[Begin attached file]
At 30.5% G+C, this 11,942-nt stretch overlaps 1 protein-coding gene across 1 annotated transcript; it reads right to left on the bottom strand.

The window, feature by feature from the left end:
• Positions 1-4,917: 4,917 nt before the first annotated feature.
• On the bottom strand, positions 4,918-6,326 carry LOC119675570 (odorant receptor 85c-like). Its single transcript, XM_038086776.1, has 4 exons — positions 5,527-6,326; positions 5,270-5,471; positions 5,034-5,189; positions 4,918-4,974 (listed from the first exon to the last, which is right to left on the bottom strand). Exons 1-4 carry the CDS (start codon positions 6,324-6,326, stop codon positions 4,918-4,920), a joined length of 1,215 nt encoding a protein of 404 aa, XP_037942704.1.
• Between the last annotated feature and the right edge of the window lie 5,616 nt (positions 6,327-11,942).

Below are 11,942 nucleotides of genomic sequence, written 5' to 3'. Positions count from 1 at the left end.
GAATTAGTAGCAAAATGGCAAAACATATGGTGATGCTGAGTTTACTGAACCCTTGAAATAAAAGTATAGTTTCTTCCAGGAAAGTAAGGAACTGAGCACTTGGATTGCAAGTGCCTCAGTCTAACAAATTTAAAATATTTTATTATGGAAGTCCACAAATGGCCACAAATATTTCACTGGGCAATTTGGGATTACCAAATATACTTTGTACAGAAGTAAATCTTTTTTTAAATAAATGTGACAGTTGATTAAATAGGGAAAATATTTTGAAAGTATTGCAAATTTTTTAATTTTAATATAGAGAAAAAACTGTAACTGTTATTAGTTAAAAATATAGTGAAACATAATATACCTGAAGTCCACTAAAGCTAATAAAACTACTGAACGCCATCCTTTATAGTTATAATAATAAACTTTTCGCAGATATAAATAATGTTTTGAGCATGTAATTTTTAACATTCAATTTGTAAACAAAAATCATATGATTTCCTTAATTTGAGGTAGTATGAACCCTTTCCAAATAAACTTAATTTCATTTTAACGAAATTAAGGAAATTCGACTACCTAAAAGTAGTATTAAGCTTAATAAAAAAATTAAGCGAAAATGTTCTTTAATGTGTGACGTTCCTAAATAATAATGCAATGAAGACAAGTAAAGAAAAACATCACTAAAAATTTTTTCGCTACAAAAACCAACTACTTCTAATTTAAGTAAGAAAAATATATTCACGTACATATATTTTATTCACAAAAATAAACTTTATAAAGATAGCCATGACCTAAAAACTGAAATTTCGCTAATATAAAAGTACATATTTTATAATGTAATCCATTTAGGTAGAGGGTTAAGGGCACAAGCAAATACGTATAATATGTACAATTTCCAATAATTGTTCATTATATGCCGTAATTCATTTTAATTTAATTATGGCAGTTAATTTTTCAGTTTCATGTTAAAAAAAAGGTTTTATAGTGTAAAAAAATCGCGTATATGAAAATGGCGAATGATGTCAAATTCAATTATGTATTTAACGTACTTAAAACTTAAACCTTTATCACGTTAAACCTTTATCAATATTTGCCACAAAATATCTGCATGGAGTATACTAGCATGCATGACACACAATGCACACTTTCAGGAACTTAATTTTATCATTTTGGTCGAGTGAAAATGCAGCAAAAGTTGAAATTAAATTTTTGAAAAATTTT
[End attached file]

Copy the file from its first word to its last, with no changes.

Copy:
At 30.5% G+C, this 11,942-nt stretch overlaps 1 protein-coding gene across 1 annotated transcript; it reads right to left on the bottom strand.

The window, feature by feature from the left end:
• Positions 1-4,917: 4,917 nt before the first annotated feature.
• On the bottom strand, positions 4,918-6,326 carry LOC119675570 (odorant receptor 85c-like). Its single transcript, XM_038086776.1, has 4 exons — positions 5,527-6,326; positions 5,270-5,471; positions 5,034-5,189; positions 4,918-4,974 (listed from the first exon to the last, which is right to left on the bottom strand). Exons 1-4 carry the CDS (start codon positions 6,324-6,326, stop codon positions 4,918-4,920), a joined length of 1,215 nt encoding a protein of 404 aa, XP_037942704.1.
• Between the last annotated feature and the right edge of the window lie 5,616 nt (positions 6,327-11,942).

Below are 11,942 nucleotides of genomic sequence, written 5' to 3'. Positions count from 1 at the left end.
GAATTAGTAGCAAAATGGCAAAACATATGGTGATGCTGAGTTTACTGAACCCTTGAAATAAAAGTATAGTTTCTTCCAGGAAAGTAAGGAACTGAGCACTTGGATTGCAAGTGCCTCAGTCTAACAAATTTAAAATATTTTATTATGGAAGTCCACAAATGGCCACAAATATTTCACTGGGCAATTTGGGATTACCAAATATACTTTGTACAGAAGTAAATCTTTTTTTAAATAAATGTGACAGTTGATTAAATAGGGAAAATATTTTGAAAGTATTGCAAATTTTTTAATTTTAATATAGAGAAAAAACTGTAACTGTTATTAGTTAAAAATATAGTGAAACATAATATACCTGAAGTCCACTAAAGCTAATAAAACTACTGAACGCCATCCTTTATAGTTATAATAATAAACTTTTCGCAGATATAAATAATGTTTTGAGCATGTAATTTTTAACATTCAATTTGTAAACAAAAATCATATGATTTCCTTAATTTGAGGTAGTATGAACCCTTTCCAAATAAACTTAATTTCATTTTAACGAAATTAAGGAAATTCGACTACCTAAAAGTAGTATTAAGCTTAATAAAAAAATTAAGCGAAAATGTTCTTTAATGTGTGACGTTCCTAAATAATAATGCAATGAAGACAAGTAAAGAAAAACATCACTAAAAATTTTTTCGCTACAAAAACCAACTACTTCTAATTTAAGTAAGAAAAATATATTCACGTACATATATTTTATTCACAAAAATAAACTTTATAAAGATAGCCATGACCTAAAAACTGAAATTTCGCTAATATAAAAGTACATATTTTATAATGTAATCCATTTAGGTAGAGGGTTAAGGGCACAAGCAAATACGTATAATATGTACAATTTCCAATAATTGTTCATTATATGCCGTAATTCATTTTAATTTAATTATGGCAGTTAATTTTTCAGTTTCATGTTAAAAAAAAGGTTTTATAGTGTAAAAAAATCGCGTATATGAAAATGGCGAATGATGTCAAATTCAATTATGTATTTAACGTACTTAAAACTTAAACCTTTATCACGTTAAACCTTTATCAATATTTGCCACAAAATATCTGCATGGAGTATACTAGCATGCATGACACACAATGCACACTTTCAGGAACTTAATTTTATCATTTTGGTCGAGTGAAAATGCAGCAAAAGTTGAAATTAAATTTTTGAAAAATTTT